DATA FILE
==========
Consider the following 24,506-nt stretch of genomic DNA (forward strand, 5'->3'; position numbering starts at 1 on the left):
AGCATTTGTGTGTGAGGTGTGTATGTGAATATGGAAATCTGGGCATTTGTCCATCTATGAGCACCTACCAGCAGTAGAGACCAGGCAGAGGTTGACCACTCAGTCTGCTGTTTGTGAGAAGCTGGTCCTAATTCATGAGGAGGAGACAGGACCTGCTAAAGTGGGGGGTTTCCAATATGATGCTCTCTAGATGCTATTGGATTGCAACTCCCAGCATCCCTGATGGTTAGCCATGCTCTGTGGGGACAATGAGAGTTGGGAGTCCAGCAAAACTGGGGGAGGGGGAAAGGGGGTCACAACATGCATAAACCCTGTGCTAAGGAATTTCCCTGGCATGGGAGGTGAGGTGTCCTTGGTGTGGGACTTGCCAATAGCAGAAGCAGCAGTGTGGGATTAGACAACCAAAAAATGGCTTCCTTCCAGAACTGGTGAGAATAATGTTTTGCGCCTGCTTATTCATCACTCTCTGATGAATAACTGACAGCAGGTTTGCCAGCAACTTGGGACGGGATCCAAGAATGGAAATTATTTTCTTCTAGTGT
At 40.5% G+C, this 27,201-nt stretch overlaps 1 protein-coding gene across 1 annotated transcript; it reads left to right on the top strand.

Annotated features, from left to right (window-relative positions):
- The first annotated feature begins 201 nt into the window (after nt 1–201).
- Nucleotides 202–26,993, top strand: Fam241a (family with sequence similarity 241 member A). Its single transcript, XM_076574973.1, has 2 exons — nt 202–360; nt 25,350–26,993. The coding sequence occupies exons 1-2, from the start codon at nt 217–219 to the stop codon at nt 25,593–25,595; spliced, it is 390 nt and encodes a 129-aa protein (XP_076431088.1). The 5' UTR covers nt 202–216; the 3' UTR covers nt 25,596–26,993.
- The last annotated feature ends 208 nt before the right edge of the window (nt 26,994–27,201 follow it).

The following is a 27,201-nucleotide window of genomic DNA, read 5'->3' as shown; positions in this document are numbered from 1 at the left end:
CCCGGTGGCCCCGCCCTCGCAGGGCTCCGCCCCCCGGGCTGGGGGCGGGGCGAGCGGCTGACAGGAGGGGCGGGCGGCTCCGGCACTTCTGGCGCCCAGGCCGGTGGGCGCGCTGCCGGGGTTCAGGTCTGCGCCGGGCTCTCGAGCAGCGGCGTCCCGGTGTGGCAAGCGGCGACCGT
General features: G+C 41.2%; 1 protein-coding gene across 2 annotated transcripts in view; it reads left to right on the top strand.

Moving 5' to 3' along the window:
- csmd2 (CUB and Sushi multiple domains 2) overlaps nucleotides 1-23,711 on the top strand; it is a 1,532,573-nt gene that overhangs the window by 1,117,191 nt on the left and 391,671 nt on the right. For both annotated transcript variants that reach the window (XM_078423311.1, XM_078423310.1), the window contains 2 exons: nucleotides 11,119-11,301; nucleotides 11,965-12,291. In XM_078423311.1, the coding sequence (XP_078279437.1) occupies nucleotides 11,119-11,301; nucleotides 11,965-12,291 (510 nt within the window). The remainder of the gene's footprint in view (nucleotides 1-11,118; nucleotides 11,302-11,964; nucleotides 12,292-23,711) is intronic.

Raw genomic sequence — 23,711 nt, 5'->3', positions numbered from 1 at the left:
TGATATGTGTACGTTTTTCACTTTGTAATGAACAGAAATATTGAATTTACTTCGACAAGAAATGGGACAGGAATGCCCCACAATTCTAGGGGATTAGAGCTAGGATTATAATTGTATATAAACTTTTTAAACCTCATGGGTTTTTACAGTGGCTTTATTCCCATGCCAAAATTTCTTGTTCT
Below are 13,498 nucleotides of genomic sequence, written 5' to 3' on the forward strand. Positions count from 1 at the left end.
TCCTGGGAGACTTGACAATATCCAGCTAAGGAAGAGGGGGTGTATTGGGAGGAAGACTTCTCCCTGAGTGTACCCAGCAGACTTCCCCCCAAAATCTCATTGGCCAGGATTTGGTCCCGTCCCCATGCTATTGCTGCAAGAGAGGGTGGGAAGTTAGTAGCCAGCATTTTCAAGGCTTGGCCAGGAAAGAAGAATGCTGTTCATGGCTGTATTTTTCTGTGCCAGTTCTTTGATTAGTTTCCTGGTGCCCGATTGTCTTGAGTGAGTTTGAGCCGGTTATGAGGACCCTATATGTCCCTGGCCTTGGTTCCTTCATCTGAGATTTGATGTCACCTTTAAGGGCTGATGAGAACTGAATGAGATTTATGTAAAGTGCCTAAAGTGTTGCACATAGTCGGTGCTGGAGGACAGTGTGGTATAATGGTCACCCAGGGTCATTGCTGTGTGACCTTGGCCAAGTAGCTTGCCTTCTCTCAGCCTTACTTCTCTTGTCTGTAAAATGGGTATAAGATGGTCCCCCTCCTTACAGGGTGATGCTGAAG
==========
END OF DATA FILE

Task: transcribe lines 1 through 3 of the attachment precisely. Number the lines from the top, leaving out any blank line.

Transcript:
Consider the following 24,506-nt stretch of genomic DNA (forward strand, 5'->3'; position numbering starts at 1 on the left):
AGCATTTGTGTGTGAGGTGTGTATGTGAATATGGAAATCTGGGCATTTGTCCATCTATGAGCACCTACCAGCAGTAGAGACCAGGCAGAGGTTGACCACTCAGTCTGCTGTTTGTGAGAAGCTGGTCCTAATTCATGAGGAGGAGACAGGACCTGCTAAAGTGGGGGGTTTCCAATATGATGCTCTCTAGATGCTATTGGATTGCAACTCCCAGCATCCCTGATGGTTAGCCATGCTCTGTGGGGACAATGAGAGTTGGGAGTCCAGCAAAACTGGGGGAGGGGGAAAGGGGGTCACAACATGCATAAACCCTGTGCTAAGGAATTTCCCTGGCATGGGAGGTGAGGTGTCCTTGGTGTGGGACTTGCCAATAGCAGAAGCAGCAGTGTGGGATTAGACAACCAAAAAATGGCTTCCTTCCAGAACTGGTGAGAATAATGTTTTGCGCCTGCTTATTCATCACTCTCTGATGAATAACTGACAGCAGGTTTGCCAGCAACTTGGGACGGGATCCAAGAATGGAAATTATTTTCTTCTAGTGT
At 40.5% G+C, this 27,201-nt stretch overlaps 1 protein-coding gene across 1 annotated transcript; it reads left to right on the top strand.